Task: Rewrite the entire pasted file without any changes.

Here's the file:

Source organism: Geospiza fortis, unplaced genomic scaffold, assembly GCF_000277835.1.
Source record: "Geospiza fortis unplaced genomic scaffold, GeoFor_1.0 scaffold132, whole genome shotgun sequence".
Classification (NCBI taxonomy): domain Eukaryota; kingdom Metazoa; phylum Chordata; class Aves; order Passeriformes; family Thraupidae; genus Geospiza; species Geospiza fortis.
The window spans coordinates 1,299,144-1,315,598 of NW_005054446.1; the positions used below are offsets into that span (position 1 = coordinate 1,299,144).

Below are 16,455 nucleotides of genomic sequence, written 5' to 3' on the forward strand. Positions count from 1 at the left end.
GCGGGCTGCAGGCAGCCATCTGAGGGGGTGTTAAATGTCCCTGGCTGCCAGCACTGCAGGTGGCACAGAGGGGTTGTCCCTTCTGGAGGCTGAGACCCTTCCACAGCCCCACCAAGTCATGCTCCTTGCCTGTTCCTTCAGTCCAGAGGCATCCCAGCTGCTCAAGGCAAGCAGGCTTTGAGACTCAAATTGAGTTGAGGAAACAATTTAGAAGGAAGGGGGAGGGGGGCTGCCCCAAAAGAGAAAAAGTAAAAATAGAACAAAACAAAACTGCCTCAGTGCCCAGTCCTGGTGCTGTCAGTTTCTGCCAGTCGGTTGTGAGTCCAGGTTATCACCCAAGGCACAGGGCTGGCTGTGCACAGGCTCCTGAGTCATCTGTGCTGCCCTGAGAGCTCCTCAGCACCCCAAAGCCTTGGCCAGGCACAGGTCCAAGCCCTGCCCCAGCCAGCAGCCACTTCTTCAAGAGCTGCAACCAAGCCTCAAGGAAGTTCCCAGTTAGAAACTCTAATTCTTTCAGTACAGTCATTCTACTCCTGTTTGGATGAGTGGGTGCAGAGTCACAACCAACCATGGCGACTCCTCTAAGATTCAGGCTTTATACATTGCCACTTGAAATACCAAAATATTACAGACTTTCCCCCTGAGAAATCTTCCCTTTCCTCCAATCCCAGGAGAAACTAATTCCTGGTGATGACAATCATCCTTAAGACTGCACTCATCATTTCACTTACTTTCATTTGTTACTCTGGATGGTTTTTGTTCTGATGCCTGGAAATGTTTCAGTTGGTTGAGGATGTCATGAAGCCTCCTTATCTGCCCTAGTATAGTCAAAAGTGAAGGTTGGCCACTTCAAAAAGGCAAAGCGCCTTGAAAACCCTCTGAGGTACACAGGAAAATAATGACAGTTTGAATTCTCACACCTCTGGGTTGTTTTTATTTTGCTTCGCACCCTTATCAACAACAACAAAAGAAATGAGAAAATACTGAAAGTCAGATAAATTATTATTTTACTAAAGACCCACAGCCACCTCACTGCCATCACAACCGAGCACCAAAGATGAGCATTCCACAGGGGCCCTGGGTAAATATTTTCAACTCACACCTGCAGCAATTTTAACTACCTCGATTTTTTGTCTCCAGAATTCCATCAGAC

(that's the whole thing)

Source organism: Geospiza fortis, unplaced genomic scaffold, assembly GCF_000277835.1.
Source record: "Geospiza fortis unplaced genomic scaffold, GeoFor_1.0 scaffold132, whole genome shotgun sequence".
Classification (NCBI taxonomy): domain Eukaryota; kingdom Metazoa; phylum Chordata; class Aves; order Passeriformes; family Thraupidae; genus Geospiza; species Geospiza fortis.
The window spans coordinates 1,299,144-1,315,598 of NW_005054446.1; the positions used below are offsets into that span (position 1 = coordinate 1,299,144).

Below are 16,455 nucleotides of genomic sequence, written 5' to 3' on the forward strand. Positions count from 1 at the left end.
GCGGGCTGCAGGCAGCCATCTGAGGGGGTGTTAAATGTCCCTGGCTGCCAGCACTGCAGGTGGCACAGAGGGGTTGTCCCTTCTGGAGGCTGAGACCCTTCCACAGCCCCACCAAGTCATGCTCCTTGCCTGTTCCTTCAGTCCAGAGGCATCCCAGCTGCTCAAGGCAAGCAGGCTTTGAGACTCAAATTGAGTTGAGGAAACAATTTAGAAGGAAGGGGGAGGGGGGCTGCCCCAAAAGAGAAAAAGTAAAAATAGAACAAAACAAAACTGCCTCAGTGCCCAGTCCTGGTGCTGTCAGTTTCTGCCAGTCGGTTGTGAGTCCAGGTTATCACCCAAGGCACAGGGCTGGCTGTGCACAGGCTCCTGAGTCATCTGTGCTGCCCTGAGAGCTCCTCAGCACCCCAAAGCCTTGGCCAGGCACAGGTCCAAGCCCTGCCCCAGCCAGCAGCCACTTCTTCAAGAGCTGCAACCAAGCCTCAAGGAAGTTCCCAGTTAGAAACTCTAATTCTTTCAGTACAGTCATTCTACTCCTGTTTGGATGAGTGGGTGCAGAGTCACAACCAACCATGGCGACTCCTCTAAGATTCAGGCTTTATACATTGCCACTTGAAATACCAAAATATTACAGACTTTCCCCCTGAGAAATCTTCCCTTTCCTCCAATCCCAGGAGAAACTAATTCCTGGTGATGACAATCATCCTTAAGACTGCACTCATCATTTCACTTACTTTCATTTGTTACTCTGGATGGTTTTTGTTCTGATGCCTGGAAATGTTTCAGTTGGTTGAGGATGTCATGAAGCCTCCTTATCTGCCCTAGTATAGTCAAAAGTGAAGGTTGGCCACTTCAAAAAGGCAAAGCGCCTTGAAAACCCTCTGAGGTACACAGGAAAATAATGACAGTTTGAATTCTCACACCTCTGGGTTGTTTTTATTTTGCTTCGCACCCTTATCAACAACAACAAAAGAAATGAGAAAATACTGAAAGTCAGATAAATTATTATTTTACTAAAGACCCACAGCCACCTCACTGCCATCACAACCGAGCACCAAAGATGAGCATTCCACAGGGGCCCTGGGTAAATATTTTCAACTCACACCTGCAGCAATTTTAACTACCTCGATTTTTTGTCTCCAGAATTCCATCAGAC